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NZ Criticised Over Failure To Protect Rare Dophins

For immediate release: 6 July 2012

NABU International

International Whaling Commission criticises New Zealand OVER FAILURE to protect RARE dolphins

Hundreds of delegates from government and conservation groups are gathered in Panama at the 64th meeting of the International Whaling Commission (IWC) this week to discuss the future of world’s whales.

Amidst the annual wrangling between pro- and anti-whaling fractions, there has also been occasion to consider the fate of the world's smallest and rarest marine cetacean, New Zealand’s little known Maui’s and Hector’s Dolphins.

The IWC’s scientific body urged New Zealand to take immediate steps to arrest the decade of decline of its only native dolphins, pointing out that current protection measures are inadequate in terms of the area and the fishing methods they cover.

Since the introduction of nylon filament nets in the 1970s, Hector’s dolphin numbers have dropped from 30,000 to around 7,000. The situation for Maui’s dolphins, a subspecies of Hector’s dolphins, is even worse. More than 94% are already lost and Maui’s dolphins are now confined to very small remnant population on the west coast of New Zealand’s North Island. With just 55 survivors older than one year, less than 20 breeding females, and an annual decline of around three percent, Maui's dolphins are facing imminent extinction.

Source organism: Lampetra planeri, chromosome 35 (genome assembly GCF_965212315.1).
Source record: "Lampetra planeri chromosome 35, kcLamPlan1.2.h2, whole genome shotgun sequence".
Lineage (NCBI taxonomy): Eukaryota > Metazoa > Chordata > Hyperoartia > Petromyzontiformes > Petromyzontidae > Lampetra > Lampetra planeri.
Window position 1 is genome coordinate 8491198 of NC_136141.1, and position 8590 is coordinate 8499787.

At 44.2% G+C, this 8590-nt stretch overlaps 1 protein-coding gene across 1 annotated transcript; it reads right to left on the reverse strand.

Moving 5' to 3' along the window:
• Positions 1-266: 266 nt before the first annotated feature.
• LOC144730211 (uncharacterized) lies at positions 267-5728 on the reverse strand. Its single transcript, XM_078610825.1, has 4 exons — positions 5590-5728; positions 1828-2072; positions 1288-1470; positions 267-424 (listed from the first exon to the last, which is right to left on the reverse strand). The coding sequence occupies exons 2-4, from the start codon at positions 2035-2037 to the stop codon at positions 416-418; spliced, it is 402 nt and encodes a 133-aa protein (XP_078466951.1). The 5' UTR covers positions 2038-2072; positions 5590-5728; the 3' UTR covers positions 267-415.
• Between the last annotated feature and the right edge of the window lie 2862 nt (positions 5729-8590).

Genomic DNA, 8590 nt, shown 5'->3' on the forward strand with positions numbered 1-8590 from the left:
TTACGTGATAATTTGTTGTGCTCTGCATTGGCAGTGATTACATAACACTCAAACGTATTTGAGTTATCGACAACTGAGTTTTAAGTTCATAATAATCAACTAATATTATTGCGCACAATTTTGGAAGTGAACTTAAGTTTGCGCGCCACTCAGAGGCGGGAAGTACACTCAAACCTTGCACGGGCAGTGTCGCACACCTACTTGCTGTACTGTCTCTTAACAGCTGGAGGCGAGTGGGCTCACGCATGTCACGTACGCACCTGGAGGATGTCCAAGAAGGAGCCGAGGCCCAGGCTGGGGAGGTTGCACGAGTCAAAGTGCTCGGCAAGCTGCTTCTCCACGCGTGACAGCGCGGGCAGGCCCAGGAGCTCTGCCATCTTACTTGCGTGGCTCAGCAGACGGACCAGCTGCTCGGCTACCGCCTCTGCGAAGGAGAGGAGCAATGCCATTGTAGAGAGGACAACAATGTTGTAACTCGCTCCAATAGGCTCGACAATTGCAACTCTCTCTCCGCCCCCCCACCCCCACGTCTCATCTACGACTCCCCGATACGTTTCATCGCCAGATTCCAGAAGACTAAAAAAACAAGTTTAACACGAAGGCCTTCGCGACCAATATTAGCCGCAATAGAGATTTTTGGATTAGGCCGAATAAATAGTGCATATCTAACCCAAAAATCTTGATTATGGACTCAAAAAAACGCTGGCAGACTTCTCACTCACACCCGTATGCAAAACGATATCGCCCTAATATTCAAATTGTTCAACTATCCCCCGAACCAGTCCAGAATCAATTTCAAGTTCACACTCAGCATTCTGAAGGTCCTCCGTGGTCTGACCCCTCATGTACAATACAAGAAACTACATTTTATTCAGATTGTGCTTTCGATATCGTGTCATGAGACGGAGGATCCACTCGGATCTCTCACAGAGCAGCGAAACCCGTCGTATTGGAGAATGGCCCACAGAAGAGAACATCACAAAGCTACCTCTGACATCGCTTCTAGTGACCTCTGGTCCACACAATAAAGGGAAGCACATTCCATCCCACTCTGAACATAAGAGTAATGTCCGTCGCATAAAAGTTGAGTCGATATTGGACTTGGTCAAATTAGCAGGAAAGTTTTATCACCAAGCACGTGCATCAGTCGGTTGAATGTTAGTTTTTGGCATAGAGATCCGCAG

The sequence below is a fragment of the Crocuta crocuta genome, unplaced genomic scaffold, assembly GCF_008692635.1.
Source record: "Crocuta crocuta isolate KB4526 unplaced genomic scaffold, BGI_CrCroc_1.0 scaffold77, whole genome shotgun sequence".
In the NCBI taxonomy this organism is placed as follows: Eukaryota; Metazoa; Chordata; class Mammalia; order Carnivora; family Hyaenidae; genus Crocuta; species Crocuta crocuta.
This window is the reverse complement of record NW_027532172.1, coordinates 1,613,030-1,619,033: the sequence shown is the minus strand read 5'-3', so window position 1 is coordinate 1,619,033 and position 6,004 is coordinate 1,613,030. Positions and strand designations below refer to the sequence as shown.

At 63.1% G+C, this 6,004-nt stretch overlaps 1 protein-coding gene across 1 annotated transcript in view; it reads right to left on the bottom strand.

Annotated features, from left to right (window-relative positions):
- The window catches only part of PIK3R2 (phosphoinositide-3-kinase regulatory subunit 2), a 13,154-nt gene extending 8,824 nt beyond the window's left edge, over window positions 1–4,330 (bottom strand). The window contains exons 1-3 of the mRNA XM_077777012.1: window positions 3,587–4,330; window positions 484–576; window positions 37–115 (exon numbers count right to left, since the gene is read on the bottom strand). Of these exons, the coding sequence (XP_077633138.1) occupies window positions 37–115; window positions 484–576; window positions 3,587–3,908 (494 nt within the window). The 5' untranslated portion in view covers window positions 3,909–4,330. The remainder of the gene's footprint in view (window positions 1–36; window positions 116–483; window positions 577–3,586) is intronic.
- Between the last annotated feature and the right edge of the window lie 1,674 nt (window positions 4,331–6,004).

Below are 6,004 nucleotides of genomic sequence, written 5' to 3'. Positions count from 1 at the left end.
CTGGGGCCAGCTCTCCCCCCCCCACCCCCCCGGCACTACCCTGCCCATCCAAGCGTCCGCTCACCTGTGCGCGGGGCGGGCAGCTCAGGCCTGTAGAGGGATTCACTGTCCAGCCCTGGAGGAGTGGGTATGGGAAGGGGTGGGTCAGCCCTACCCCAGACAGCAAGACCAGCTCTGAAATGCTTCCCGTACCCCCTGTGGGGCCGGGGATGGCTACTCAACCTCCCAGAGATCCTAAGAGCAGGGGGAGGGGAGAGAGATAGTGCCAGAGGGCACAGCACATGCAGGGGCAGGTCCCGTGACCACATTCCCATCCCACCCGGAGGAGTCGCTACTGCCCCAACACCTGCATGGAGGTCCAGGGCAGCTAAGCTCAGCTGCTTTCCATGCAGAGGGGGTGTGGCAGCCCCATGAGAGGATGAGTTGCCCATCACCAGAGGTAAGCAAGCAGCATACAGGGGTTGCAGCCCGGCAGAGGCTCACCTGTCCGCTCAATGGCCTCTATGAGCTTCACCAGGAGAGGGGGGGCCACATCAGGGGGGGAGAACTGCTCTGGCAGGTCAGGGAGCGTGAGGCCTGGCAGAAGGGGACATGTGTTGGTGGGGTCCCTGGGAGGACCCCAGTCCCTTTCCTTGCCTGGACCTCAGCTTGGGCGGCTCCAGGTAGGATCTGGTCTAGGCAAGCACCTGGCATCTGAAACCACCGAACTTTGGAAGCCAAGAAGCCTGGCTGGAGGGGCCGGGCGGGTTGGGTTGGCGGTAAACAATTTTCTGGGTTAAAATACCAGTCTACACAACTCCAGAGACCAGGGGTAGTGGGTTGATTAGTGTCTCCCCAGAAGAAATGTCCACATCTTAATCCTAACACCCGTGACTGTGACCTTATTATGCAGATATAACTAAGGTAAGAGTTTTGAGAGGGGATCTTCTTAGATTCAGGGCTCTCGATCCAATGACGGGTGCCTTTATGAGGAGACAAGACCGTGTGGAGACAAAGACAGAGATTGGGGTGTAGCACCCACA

Research, considered by the IWC’s Scientific Committee, showed that protected areas are simply too small to be effective, and progress in extending gillnet and trawl net free areas has been too slow to achieve recovery as part of New Zealand’s national and international obligations. In one area off the east coast of New Zealand’s South Island, Hector’s dolphin bycatch exceeds sustainable levels about 23 times.

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“Hector's and Maui's dolphins inhabit coastal waters up to a depth of 100 meters”, says Dr Barbara Maas, of the German conservation group NABU International, which released a report highlighting the urgent need to protect this species at the IWC.”

“We are delighted that the IWC’s has confirmed what scientists have been pointing out all along, namely that numbers continue to decline because only a small fraction of the dolphins home is protected against gillnetting and trawling.”

“New Zealand tried to deflect these criticisms by pointing towards a recent extension of the protected area for Maui’s dolphins. Yet New Zealand failed to mention that these measures are merely temporary, don’t include trawl fishing and do not apply to most of the dolphins’ habitat. They therefore fall short of the IWC’s directions and will not prevent the dolphins’ extinction.”

“The New Zealand Government has been exposed to fierce pressure from fishing interests, which strongly oppose any measures to protect the dolphins. We are therefore delighted that the IWC has confirmed what scientists and conservationists have been calling all along: a ban on gillnets and trawling in waters up to 100m depth.”

“NABU International sincerely hopes that New Zealand will finally show the commitment and leadership required to avert the first extinction of a marine cetacean as a result of human activities and leave the Hector’s and Maui’s as a continuing legacy for the world. Failure to do so will forever tarnish New Zealand’s reputation as an environmentally responsible nation.”

ENDS

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